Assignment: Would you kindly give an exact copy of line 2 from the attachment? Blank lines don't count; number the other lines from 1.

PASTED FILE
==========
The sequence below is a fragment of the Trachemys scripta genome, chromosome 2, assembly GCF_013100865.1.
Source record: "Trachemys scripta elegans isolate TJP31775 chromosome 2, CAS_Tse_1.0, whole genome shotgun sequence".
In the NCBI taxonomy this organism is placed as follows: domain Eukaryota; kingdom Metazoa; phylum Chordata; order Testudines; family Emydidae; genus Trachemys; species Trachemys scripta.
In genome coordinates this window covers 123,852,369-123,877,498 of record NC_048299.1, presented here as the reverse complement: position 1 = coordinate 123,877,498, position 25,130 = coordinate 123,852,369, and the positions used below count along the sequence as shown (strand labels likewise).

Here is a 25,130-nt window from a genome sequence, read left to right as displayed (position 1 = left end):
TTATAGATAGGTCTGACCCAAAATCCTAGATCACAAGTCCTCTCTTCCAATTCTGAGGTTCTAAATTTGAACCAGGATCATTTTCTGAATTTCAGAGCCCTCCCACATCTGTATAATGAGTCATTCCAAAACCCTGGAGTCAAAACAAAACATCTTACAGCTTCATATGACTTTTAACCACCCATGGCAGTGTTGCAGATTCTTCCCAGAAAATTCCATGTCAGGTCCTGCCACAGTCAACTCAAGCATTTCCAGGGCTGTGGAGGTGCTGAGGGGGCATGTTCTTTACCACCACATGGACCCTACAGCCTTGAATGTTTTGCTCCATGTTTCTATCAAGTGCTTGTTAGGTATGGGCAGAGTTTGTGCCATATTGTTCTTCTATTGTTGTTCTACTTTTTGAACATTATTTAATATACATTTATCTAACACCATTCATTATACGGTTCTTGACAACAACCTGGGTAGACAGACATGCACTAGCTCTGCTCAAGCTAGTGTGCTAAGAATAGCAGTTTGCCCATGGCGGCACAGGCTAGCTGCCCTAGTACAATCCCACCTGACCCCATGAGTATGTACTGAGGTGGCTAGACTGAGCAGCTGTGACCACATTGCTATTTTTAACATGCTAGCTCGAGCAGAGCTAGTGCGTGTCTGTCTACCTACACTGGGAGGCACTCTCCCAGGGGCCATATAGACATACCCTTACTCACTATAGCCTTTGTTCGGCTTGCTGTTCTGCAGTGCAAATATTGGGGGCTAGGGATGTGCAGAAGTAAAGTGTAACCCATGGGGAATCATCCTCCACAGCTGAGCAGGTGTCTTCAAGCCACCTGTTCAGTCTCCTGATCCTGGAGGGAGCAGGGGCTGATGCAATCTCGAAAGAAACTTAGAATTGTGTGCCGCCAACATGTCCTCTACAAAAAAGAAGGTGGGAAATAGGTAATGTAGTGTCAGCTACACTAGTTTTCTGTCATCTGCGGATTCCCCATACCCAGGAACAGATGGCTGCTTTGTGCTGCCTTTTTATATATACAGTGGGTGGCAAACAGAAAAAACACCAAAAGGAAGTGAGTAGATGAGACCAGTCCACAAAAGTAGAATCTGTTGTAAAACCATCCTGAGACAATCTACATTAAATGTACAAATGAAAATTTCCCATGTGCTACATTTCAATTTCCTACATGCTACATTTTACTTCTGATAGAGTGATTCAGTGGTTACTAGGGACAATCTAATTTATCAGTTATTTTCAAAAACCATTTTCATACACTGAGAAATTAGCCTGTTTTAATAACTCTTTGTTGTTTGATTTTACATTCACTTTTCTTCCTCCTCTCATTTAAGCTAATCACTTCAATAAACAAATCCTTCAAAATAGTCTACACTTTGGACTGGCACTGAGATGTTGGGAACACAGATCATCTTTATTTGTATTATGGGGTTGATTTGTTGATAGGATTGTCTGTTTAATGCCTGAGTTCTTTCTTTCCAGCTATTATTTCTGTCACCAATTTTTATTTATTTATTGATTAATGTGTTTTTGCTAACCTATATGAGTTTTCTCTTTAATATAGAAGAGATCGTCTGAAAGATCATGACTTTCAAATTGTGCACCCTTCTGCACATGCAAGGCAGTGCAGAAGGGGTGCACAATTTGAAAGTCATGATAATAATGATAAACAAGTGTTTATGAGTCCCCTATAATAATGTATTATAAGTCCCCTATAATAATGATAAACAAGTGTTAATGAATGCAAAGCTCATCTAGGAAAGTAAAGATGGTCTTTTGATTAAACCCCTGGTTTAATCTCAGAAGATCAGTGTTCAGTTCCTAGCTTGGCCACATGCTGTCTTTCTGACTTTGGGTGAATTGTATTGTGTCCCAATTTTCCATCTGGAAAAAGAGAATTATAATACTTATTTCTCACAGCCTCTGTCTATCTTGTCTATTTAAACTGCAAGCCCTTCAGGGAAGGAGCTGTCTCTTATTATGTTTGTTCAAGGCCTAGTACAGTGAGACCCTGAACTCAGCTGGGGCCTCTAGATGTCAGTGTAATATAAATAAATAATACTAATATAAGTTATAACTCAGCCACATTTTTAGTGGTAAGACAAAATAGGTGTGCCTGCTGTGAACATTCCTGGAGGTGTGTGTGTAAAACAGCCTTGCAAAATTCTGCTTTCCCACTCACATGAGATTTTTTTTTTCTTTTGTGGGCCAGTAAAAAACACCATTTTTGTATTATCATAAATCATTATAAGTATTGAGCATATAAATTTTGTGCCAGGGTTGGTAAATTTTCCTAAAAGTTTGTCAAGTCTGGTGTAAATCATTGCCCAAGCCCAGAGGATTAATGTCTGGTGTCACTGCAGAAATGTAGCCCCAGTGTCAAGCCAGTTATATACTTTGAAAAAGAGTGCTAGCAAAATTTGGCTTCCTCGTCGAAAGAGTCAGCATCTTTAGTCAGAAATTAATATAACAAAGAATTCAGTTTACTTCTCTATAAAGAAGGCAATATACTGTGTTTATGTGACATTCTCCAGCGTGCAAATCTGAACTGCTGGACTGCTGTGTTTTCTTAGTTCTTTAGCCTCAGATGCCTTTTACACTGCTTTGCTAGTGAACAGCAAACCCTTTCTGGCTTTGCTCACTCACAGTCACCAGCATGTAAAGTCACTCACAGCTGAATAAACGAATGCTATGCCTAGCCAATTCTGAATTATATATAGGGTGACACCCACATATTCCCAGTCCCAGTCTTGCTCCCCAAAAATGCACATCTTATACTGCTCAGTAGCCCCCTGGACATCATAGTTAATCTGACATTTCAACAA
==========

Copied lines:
Source record: "Trachemys scripta elegans isolate TJP31775 chromosome 2, CAS_Tse_1.0, whole genome shotgun sequence".